c) Use your model to determine the time it will take Jose to reach the bus stop.

Exercise $$\PageIndex{17}$$

A ball is dropped from rest above the surface of the earth. As it falls, its speed increases at a constant rate of 32 feet per second per second.

a) Express the speed v of the ball as a function of time t.

b) Use your model to determine the speed of the ball after 5 seconds.

c) Use your model to determine the time it will take for the ball to achieve a speed of 256 feet per second.

a) We will do a “rough” plot of speed v versus time t. Speed depends upon time, so we place the speed on the vertical axis and the time on the horizontal axis in the figure that follows. The intial speed is 0 ft/s, which give us the v-intercept at P(0, 0). The rate at which the speed is increasing (acceleration) is constant and will be the slope of the line; i.e., the slope of the line is m = 32 ft/s2 (32 feet per second per second).

Because we know the slope and intercept of the line, we can use the slope intercept form y = mx + b and substitute m = 32 and b = 0 to obtain

$y = mx + b\\ y = 32x + 0 \\y = 32x$

However, we are using v and t in place of y and x, so we replace these in the last formula to obtain

$v = 32t$

or using function notation,

$v(t) = 32t$
b) To find the speed of the ball after 5 seconds, substitute t = 5 into the equation developed in the previous part.

$v(t) = 32t \\ v(5) = 32(5) \\ v(5) = 160$

Hence, the speed of the ball after 5 seconds is 160 feet per second.

c) To find the time it takes the ball to reach 256 feet per second, we must find t so that v(t) = 256.

$v(t) = 256\\ 32t = 256\\ t = 8$

Thus, it takes 8 seconds for the ball to attain a speed of 256 feet per second.

Exercise $$\PageIndex{18}$$

A ball is thrown into the air with an initial speed of 200 meters per second. It immediately begins to lose speed at a rate of 9.5 meters per second per second.

a) Express the speed v of the ball as a function of time t.

b) Use your model to determine the speed of the ball after 5 seconds.

c) Use your model to determine the time it will take for the ball to achieve its maximum height.

In Exercises $$\PageIndex{19}$$-$$\PageIndex{24}$$, a linear function is given in standard form Ax + By = C. In each case, solve the given equation for y, placing the equation in slope-intercept form. Use the slope and intercept to draw the graph of the equation on a sheet of graph paper.

Exercise $$\PageIndex{19}$$

3x − 2y = 6

Place 3x − 2y = 6 in slope-intercept form. First subtract 3x from both sides of the equation, then divide both sides of the resulting equation by −2.

$\begin{array} {lll} 3x − 2y & = &6 −2 \\ y &=& −3x + 6 \\ y &= &\frac{3}{2}x − 3 \end{array}$

Compare y = (3/2)x − 3 with y = mx + b to see that the slope is m = 3/2 and the y-coordinate of the y-intercept is b = −3. Therefore, the y-intercept will be the point (0, −3). Plot the point P(0, −3). To obtain a line of slope m = 3/2, start at the point P(0, −3), then move 3 units up and 2 units to the right, arriving at the point Q(2, 0), as shown in the figure below. The line through the points P and Q is the required line.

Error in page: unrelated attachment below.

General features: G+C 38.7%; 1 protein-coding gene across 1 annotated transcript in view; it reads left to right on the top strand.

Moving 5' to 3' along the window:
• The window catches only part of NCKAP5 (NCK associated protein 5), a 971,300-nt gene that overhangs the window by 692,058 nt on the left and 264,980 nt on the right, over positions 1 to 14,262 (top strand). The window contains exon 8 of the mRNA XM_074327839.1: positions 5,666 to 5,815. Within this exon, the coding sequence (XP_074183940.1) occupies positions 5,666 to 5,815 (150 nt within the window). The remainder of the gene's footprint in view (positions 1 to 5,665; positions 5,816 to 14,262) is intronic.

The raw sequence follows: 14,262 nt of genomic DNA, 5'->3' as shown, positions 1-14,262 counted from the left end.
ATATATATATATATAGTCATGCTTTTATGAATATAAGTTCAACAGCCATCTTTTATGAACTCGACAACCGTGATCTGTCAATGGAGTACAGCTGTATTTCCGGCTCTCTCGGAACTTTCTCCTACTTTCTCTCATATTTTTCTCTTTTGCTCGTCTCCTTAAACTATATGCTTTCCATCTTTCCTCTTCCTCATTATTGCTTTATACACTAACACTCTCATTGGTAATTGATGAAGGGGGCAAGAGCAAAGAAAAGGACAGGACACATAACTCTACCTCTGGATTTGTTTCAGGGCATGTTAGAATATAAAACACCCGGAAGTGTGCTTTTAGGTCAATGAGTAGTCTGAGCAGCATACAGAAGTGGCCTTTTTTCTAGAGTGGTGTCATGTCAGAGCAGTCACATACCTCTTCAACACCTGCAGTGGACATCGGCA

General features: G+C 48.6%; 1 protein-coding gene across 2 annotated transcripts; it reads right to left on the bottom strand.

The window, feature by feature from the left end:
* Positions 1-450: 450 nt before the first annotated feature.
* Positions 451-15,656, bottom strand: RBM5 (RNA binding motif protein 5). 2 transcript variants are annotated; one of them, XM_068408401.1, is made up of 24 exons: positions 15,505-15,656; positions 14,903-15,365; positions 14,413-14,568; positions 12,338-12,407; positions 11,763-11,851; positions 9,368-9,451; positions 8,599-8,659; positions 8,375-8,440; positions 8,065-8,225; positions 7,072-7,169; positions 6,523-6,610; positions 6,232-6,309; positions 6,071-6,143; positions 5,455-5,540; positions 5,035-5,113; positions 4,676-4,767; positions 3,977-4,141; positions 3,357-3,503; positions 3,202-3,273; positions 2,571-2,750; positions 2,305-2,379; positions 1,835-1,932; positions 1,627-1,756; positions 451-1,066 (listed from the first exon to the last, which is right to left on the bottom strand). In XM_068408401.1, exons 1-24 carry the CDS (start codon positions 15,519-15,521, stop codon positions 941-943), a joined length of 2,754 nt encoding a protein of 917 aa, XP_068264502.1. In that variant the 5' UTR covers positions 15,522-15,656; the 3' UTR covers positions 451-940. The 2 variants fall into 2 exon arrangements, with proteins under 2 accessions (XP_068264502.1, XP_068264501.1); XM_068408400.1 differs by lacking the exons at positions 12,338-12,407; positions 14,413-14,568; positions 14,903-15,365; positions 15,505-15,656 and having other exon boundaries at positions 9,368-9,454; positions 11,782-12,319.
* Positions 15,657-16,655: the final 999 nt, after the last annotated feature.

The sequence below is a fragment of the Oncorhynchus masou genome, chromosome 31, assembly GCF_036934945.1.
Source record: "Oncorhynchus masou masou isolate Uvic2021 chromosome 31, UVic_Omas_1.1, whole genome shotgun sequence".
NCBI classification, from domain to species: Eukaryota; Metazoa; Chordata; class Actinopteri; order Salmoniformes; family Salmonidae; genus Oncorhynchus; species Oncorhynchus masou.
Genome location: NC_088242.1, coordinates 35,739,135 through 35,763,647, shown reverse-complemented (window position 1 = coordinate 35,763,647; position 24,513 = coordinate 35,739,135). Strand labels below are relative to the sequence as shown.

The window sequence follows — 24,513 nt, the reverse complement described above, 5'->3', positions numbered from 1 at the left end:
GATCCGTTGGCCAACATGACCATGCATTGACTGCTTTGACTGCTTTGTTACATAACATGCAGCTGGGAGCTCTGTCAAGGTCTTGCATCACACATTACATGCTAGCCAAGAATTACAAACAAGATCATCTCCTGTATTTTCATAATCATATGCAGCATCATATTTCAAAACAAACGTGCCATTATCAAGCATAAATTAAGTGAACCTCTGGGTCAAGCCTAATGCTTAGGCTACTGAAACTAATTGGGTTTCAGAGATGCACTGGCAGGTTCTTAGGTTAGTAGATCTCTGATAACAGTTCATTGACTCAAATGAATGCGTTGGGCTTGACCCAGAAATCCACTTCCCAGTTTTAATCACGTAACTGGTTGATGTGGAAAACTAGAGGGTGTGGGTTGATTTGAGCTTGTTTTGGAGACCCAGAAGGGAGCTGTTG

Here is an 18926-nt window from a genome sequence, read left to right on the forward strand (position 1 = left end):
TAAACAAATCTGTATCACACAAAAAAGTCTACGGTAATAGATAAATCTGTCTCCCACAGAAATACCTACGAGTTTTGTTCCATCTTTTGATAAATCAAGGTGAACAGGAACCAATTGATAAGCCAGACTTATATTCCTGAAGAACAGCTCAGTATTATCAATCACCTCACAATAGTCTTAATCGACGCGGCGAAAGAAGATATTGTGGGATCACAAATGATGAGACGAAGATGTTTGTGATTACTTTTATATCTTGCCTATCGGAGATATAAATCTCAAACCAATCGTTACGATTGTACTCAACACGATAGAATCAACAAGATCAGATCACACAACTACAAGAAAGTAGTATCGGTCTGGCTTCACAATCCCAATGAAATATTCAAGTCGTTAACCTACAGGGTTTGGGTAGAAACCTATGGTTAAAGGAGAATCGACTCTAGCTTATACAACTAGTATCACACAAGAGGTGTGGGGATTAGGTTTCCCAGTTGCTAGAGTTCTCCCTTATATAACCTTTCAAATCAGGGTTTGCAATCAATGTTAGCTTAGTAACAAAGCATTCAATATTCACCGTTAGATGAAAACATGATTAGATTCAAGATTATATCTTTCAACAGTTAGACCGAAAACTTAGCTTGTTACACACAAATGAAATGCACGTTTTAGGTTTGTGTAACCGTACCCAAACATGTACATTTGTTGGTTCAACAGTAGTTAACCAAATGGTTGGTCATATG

Exercise $$\PageIndex{20}$$

3x + 5y = 15

Exercise $$\PageIndex{21}$$

3x + 2y = 6

Place 3x + 2y = 6 in slope-intercept form. First subtract 3x from both sides of the equation, then divide both sides of the resulting equation by 2.

$\begin{array}{lll} 3x + 2y & =& 6 \\ 2y &=& −3x + 6 \\ y &=& −\frac{3}{2} x + 3 \end{array}$

Compare y = (−3/2)x + 3 with y = mx + b to see that the slope is m = −3/2 and the y-coordinate of the y-intercept is b = 3. Therefore, the y-intercept will be the point (0, 3). Plot the point P(0, 3). To obtain a line of slope m = −3/2, start at the point P(0, 3), then move 3 units downward and 2 units to the right, arriving at the point Q(2, 0), as shown in the figure below. The line through the points P and Q is the required line.

Exercise $$\PageIndex{22}$$

4x − y = 4

Exercise $$\PageIndex{23}$$

x − 3y = −3

Place x − 3y = −3 in slope-intercept form. First subtract x from both sides of the equation, then divide both sides of the resulting equation by −3.

$\begin{array} {lll} x − 3y &=& −3 \\ −3y &=& −x − 3 \\ y &=& \frac{1}{3} x + 1 \end{array}$

Compare y = (1/3)x + 1 with y = mx + b to see that the slope is m = 1/3 and the y-coordinate of the y-intercept is b = 1. Therefore, the y-intercept will be the point (0, 1). Plot the point P(0, 1). To obtain a line of slope m = 1/3, start at the point P(0, 1), then move 1 unit upward and 3 units to the right, arriving at the point Q(3, 2), as shown in the figure below. The line through the points P and Q is the required line.

Exercise $$\PageIndex{24}$$

x + 4y = −4

In Exercises $$\PageIndex{25}$$-$$\PageIndex{30}$$, you are given a linear function in slope-intercept form. Place the linear function in standard form Ax+ By = C, where A, B, and C are integers and A > 0.

Exercise $$\PageIndex{25}$$

$$y = \frac{2}{3}x − 5$$

Start with $y =\frac{ 2}{ 3} x − 5$ and multiply both sides by 3 to clear the fractions.

$3y = 2x − 15$

Finally, subtract 3y from both sides of the equation, then add 15 to both sides of the equation to obtain $15 = 2x − 3y$, or equivalently, $2x − 3y = 15$.

Exercise $$\PageIndex{26}$$

$$y = \frac{5}{6}x + 1$$

Exercise $$\PageIndex{27}$$

$$y = −\frac{4}{ 5} x + 3$$

Start with $y = −\frac{4}{5} x + 3$ and multiply both sides by 5 to clear the fractions. $5y = −4x + 15$

Finally, add 4x to both sides of the equation.

$4x + 5y = 15$

Exercise $$\PageIndex{28}$$

$$y = −\frac{3}{7} x + 2$$

Exercise $$\PageIndex{29}$$